Free Community Events

Garden Share featuring The Performance Project Fellows

Friday, October 22nd, 2021 @7:30pm
6&B Garden – 6th St. and Ave B

Seating will be limited, so plan to arrive early. Face masks will be required.

Join the 2021/22 Performance Project Fellows for their Garden SHARE! Enjoy an evening of new work and works-in-progress from this year’s talented Fellows, in the beautiful setting of the 6 & B Community Garden in the East Village. We invite our vaccinated friends to join us for this free event.

Good Mourning, COVID by Dragonfly Method®

Sunday, October 24th, 2021 @4- 5:00 p.m.
278 Spring Street, 3rd FL

Tickets are free and limited space is filling up. Reserve your seats now!

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Idiom of the Week: “Benefit of the Doubt”

Meaning: To give someone the benefit of the doubt is to choose to not be disappointed or upset when they may have made a mistake because you have some trust in them.

Examples:

My daughter is usually so good with studying that I gave her the benefit of the doubt when I saw her watching TV all night, and I knew she had a math test the next day.

Last night the food wasn’t good at my favorite restaurant, but I will give them the benefit of the doubt and go back again because the chef probably had just one bad night.

He didn’t have any professional experience but he said he was an excellent barber, so I gave him the benefit of the doubt and let him cut my hair because my friend knew him.

Pop Quiz:

Which student should get the benefit of the doubt?

Student A and Student B have the same problem – both are often late to class. Student A has arrived several times in gym clothes and carrying a gym bag. Student B has talked with the teacher about her lateness, explaining that she has to drop off her son right before class, but she seems to be trying to avoid be being late. The teacher needs to select one student to be cancelled first.

Read More to see the answer.

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Idiom of the Week: “A Blessing in Disguise”

Meaning: A blessing in disguise is something that seems to be bad but actually there is a positive result.

Examples:

I wasn’t accepted to my first choice school, but it was a blessing in disguise because another school accepted me and that’s where I met my wife.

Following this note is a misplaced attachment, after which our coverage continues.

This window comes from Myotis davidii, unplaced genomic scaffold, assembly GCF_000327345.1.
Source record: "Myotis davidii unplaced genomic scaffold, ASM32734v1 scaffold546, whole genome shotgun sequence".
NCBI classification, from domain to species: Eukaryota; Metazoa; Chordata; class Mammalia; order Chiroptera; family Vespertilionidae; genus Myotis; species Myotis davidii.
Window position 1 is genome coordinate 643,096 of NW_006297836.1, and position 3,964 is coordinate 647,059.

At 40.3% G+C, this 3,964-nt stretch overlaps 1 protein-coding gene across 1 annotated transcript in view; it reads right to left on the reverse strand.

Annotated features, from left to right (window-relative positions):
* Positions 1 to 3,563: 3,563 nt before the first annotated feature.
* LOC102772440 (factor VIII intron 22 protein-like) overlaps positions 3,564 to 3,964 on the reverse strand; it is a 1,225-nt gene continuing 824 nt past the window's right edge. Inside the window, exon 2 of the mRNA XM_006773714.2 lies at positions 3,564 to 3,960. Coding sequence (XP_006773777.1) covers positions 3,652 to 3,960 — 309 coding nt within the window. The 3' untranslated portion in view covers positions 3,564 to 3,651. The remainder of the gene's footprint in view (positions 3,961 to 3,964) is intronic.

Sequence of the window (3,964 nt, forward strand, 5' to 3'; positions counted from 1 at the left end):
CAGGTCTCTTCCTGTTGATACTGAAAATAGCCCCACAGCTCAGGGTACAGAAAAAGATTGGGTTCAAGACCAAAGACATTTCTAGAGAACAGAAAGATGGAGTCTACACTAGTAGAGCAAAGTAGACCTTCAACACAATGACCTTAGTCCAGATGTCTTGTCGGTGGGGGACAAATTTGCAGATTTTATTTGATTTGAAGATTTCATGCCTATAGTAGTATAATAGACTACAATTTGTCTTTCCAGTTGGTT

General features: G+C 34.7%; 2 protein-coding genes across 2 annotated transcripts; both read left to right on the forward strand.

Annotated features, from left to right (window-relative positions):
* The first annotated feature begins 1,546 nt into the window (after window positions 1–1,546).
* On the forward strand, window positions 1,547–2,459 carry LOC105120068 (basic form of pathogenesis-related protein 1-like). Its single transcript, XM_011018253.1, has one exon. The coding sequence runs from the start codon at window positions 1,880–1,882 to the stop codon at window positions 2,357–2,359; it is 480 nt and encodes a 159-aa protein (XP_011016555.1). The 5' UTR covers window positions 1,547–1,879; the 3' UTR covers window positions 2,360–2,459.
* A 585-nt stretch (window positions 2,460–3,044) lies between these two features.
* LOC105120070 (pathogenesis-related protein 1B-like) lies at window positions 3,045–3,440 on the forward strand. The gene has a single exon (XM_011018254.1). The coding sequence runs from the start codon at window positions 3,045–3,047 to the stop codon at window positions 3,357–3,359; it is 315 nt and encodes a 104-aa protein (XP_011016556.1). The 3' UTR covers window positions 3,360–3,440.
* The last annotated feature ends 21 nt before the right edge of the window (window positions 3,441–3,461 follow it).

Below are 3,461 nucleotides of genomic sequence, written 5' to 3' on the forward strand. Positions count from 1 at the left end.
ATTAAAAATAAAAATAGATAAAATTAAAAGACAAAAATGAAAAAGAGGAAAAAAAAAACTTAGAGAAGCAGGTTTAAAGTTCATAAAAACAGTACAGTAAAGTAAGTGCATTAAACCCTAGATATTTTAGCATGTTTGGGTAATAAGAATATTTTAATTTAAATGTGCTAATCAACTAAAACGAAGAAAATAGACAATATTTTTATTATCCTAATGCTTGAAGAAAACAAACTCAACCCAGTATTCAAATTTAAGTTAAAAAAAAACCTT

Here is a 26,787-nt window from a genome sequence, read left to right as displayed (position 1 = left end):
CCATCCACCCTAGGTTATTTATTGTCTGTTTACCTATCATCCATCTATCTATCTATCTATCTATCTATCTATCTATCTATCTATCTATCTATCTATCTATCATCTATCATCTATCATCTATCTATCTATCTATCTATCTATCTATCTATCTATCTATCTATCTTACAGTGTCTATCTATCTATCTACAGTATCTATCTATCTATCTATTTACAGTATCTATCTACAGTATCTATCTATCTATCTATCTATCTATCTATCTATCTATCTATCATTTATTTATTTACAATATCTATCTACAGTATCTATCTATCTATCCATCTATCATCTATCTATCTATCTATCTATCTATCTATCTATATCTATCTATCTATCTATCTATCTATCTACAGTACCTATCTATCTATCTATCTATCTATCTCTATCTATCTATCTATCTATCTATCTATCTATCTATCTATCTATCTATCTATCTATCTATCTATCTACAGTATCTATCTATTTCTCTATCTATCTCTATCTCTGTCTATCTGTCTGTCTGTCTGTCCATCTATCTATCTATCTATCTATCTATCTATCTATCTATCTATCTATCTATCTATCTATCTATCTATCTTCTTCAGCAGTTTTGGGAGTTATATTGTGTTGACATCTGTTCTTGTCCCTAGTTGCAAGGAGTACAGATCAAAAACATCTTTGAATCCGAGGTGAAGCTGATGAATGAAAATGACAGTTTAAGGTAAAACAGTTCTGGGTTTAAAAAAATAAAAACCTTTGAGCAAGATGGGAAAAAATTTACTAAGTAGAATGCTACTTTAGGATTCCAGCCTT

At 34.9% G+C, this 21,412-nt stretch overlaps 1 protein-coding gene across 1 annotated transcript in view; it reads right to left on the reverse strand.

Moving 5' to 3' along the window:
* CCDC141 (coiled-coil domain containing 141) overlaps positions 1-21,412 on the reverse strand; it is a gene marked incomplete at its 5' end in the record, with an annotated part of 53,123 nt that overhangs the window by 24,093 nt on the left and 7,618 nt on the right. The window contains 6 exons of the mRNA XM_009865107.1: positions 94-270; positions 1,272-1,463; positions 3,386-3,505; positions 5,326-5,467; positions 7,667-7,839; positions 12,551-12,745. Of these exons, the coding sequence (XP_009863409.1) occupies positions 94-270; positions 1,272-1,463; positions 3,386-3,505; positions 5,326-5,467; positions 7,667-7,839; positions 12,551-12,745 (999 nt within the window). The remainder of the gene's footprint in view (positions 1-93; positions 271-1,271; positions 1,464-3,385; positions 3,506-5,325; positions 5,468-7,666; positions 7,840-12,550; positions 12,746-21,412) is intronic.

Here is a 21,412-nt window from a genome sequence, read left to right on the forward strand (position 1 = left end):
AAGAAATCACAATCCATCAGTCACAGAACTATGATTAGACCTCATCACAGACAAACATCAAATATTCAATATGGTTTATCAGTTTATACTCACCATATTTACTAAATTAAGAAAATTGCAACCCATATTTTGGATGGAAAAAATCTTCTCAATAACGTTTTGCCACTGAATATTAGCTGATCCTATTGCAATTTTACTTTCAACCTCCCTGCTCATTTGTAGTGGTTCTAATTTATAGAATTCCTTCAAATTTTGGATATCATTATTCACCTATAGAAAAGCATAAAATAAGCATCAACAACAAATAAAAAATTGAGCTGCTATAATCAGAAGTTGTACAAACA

Having a baby in high school was a blessing in disguise since it turned his life in a positive direction by making him realize he had to grow up himself.

Sometimes we don’t see a blessing in disguise right away – it could be years before we see the blessing.

Pop Quiz:

Which of these sounds like a blessing in disguise?

a. I had no money, then won the lottery.

b. When I tripped and fell on the street, I hurt myself but found $100.

c. I failed my test, but my mom still bought me ice cream.

Read More to see the answer.

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Cutting Corners Revisted

We learned a new idiom “Cutting Corners” a few days ago. Do you know where the idiom comes from?

: : : Where did the phrase “Cutting Corners” come from?

: : It’s a metaphor from driving – not necessarily motor driving, because it also applies to horse-drawn carriages. When you come to a sharp turn in the road, instead of going all the way to the corner and then turning, you can go diagonally across, and “cut the corner off”. This saves time, but entails a risk of clipping the curb and overturning, or being involved in a pile-up with another vehicle. Thus “to cut corners” means to discard normal safe practice in order to get fast results.

from The Phrase Finder

Let’s watch the video clip to review the meaning and the origin, and look at more example sentences.

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